- any playing card of a suit that for the time outranks the other suits, such a card being able to take any card of another suit.
- Often trumps.(used with a singular verb)the suit itself.
- Informal. a fine person; brick.
- Cards. to take with a trump.
- to excel; surpass; outdo.
- to play a trump.
- to take a trick with a trump.
- trump up, to devise deceitfully or dishonestly, as an accusation; fabricate: Try as they might, they were unable to trump up a convincing case against him.
Origin of trump1
- (tr, adverb) to concoct or invent (a charge, accusation, etc) so as to deceive or implicate someone
- Also called: trump card
- any card from the suit chosen as trumps
- this suit itself; trumps
- Also called: trump card a decisive or advantageous move, resource, action, etc
- informal a fine or reliable person
- to play a trump card on (a suit, or a particular card of a suit, that is not trumps)
- (tr) to outdo or surpass
- a trumpet or the sound produced by one
- the last trump the final trumpet call that according to the belief of some will awaken and raise the dead on the Day of Judgment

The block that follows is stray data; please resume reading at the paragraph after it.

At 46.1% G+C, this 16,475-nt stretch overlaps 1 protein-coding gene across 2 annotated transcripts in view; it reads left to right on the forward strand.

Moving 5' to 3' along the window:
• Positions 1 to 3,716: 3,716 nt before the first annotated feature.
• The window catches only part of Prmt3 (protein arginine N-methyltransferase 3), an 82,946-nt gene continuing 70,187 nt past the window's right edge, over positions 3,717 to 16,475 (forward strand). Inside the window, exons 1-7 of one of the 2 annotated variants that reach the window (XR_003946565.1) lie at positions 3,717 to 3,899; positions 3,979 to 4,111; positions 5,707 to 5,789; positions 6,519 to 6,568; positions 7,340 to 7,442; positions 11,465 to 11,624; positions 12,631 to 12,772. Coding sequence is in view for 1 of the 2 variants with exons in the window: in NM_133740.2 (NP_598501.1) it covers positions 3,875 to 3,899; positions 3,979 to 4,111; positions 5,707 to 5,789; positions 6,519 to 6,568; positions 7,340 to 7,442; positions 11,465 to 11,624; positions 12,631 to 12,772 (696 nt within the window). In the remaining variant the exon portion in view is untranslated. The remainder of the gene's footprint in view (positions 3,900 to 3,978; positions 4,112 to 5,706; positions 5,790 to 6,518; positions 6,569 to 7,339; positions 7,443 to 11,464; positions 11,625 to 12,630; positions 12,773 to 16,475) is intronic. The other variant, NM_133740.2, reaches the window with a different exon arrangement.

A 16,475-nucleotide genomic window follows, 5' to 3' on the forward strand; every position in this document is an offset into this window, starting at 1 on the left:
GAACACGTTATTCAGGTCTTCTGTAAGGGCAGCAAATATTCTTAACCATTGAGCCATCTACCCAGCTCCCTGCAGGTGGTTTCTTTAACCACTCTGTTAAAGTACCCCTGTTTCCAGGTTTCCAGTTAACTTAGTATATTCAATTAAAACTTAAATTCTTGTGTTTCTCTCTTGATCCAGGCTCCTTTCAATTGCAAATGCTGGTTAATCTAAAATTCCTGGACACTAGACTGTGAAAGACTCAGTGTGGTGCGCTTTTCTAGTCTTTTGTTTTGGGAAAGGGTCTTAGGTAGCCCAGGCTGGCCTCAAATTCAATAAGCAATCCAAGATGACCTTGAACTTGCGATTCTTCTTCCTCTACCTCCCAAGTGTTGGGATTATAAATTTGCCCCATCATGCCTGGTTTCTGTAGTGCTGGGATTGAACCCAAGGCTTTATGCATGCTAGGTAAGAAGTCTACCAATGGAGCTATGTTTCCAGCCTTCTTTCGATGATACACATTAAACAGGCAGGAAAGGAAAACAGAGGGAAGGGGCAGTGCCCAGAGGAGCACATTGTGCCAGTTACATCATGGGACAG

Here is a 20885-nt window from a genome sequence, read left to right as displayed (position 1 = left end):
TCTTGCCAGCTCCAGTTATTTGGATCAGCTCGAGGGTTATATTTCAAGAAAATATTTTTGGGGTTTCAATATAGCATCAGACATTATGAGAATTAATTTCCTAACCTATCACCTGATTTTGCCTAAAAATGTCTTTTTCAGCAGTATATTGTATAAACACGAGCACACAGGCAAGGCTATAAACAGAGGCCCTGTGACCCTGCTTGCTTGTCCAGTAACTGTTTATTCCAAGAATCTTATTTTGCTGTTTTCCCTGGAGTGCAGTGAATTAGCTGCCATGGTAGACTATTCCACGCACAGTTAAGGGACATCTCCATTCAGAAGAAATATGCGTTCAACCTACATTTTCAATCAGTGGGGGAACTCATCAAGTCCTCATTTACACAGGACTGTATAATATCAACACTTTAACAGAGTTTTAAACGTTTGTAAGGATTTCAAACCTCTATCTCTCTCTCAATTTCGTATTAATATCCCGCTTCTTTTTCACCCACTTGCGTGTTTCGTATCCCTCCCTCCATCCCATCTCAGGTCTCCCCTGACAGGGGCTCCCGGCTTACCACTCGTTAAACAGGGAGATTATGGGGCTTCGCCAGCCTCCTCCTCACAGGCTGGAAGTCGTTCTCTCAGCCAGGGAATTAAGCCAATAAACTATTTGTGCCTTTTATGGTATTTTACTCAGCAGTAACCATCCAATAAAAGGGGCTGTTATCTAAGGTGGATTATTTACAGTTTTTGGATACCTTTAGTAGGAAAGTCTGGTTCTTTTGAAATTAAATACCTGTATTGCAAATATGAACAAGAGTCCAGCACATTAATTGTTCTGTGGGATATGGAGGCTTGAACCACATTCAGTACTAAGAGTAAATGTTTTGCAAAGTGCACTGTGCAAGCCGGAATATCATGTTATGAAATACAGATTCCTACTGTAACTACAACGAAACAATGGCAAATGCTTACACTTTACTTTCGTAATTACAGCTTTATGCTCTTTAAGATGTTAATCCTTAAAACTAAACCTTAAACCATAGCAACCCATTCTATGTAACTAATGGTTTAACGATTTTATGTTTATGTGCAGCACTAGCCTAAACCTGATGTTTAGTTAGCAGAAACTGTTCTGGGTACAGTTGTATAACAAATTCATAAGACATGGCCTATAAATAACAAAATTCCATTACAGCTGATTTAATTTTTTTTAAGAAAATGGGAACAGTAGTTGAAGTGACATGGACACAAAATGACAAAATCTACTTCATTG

- (intr) to produce a sound upon or as if upon the trumpet
- (tr) to proclaim or announce with or as if with a fanfare
- (intr) British slang to expel intestinal gas through the anus
Word Origin and History for trump up
"playing card of a suit ranking above others," 1520s, alteration of triumph, name of a card game.
"fabricate, devise," 1690s, from trump "deceive, cheat" (1510s), from Middle English trumpen (late 14c.), from Old French tromper "deceive," of uncertain origin, perhaps from a verb meaning "to blow a trumpet." Related: Trumped; trumping. Trumped up "false, concocted" first recorded 1728.
"trumpet," c.1300, from Old French trompe "long, tube-like musical wind instrument" (12c.), cognate with Provençal tromba, Italian tromba, all probably from a Germanic source (cf. Old High German trumpa and Old Norse trumba "trumpet"), of imitative origin.
"surpass, beat," 1580s, from trump (n.). Related: Trumped; trumping.
Idioms and Phrases with trump up
Concoct fraudulently, fabricate, as in They trumped up a charge of conspiracy, or She had trumped up another excuse for not doing the work. This expression, first recorded in 1695, uses trump in the sense of “devise fraudulently,” a usage otherwise obsolete.